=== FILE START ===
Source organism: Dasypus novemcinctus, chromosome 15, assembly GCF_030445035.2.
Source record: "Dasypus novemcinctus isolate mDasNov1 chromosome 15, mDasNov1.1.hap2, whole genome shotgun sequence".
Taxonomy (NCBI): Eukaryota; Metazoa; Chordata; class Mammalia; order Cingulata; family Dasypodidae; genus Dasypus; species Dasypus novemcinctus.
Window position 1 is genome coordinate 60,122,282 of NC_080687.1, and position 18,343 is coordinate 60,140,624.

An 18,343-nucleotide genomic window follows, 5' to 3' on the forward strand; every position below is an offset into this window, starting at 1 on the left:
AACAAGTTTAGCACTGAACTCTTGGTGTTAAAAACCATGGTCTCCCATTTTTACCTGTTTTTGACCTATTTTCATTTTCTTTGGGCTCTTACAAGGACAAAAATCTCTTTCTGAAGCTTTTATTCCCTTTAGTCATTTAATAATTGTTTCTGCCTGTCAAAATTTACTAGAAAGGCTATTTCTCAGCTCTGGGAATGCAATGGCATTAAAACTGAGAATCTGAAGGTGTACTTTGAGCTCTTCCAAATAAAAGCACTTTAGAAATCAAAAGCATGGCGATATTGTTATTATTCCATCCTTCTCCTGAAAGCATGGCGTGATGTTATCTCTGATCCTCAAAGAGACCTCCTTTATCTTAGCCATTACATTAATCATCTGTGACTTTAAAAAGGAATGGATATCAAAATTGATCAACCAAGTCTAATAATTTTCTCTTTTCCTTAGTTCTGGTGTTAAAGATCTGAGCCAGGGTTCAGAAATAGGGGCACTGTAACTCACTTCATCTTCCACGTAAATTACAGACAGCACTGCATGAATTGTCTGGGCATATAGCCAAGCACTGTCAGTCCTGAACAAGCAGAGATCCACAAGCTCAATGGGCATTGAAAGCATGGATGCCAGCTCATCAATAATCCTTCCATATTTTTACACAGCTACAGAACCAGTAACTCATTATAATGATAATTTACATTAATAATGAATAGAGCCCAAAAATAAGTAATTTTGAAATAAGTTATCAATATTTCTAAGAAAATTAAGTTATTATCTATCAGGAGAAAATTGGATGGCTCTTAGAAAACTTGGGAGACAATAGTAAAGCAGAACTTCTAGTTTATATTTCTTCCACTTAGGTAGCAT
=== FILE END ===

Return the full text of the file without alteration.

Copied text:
Source organism: Dasypus novemcinctus, chromosome 15, assembly GCF_030445035.2.
Source record: "Dasypus novemcinctus isolate mDasNov1 chromosome 15, mDasNov1.1.hap2, whole genome shotgun sequence".
Taxonomy (NCBI): Eukaryota; Metazoa; Chordata; class Mammalia; order Cingulata; family Dasypodidae; genus Dasypus; species Dasypus novemcinctus.
Window position 1 is genome coordinate 60,122,282 of NC_080687.1, and position 18,343 is coordinate 60,140,624.

An 18,343-nucleotide genomic window follows, 5' to 3' on the forward strand; every position below is an offset into this window, starting at 1 on the left:
AACAAGTTTAGCACTGAACTCTTGGTGTTAAAAACCATGGTCTCCCATTTTTACCTGTTTTTGACCTATTTTCATTTTCTTTGGGCTCTTACAAGGACAAAAATCTCTTTCTGAAGCTTTTATTCCCTTTAGTCATTTAATAATTGTTTCTGCCTGTCAAAATTTACTAGAAAGGCTATTTCTCAGCTCTGGGAATGCAATGGCATTAAAACTGAGAATCTGAAGGTGTACTTTGAGCTCTTCCAAATAAAAGCACTTTAGAAATCAAAAGCATGGCGATATTGTTATTATTCCATCCTTCTCCTGAAAGCATGGCGTGATGTTATCTCTGATCCTCAAAGAGACCTCCTTTATCTTAGCCATTACATTAATCATCTGTGACTTTAAAAAGGAATGGATATCAAAATTGATCAACCAAGTCTAATAATTTTCTCTTTTCCTTAGTTCTGGTGTTAAAGATCTGAGCCAGGGTTCAGAAATAGGGGCACTGTAACTCACTTCATCTTCCACGTAAATTACAGACAGCACTGCATGAATTGTCTGGGCATATAGCCAAGCACTGTCAGTCCTGAACAAGCAGAGATCCACAAGCTCAATGGGCATTGAAAGCATGGATGCCAGCTCATCAATAATCCTTCCATATTTTTACACAGCTACAGAACCAGTAACTCATTATAATGATAATTTACATTAATAATGAATAGAGCCCAAAAATAAGTAATTTTGAAATAAGTTATCAATATTTCTAAGAAAATTAAGTTATTATCTATCAGGAGAAAATTGGATGGCTCTTAGAAAACTTGGGAGACAATAGTAAAGCAGAACTTCTAGTTTATATTTCTTCCACTTAGGTAGCAT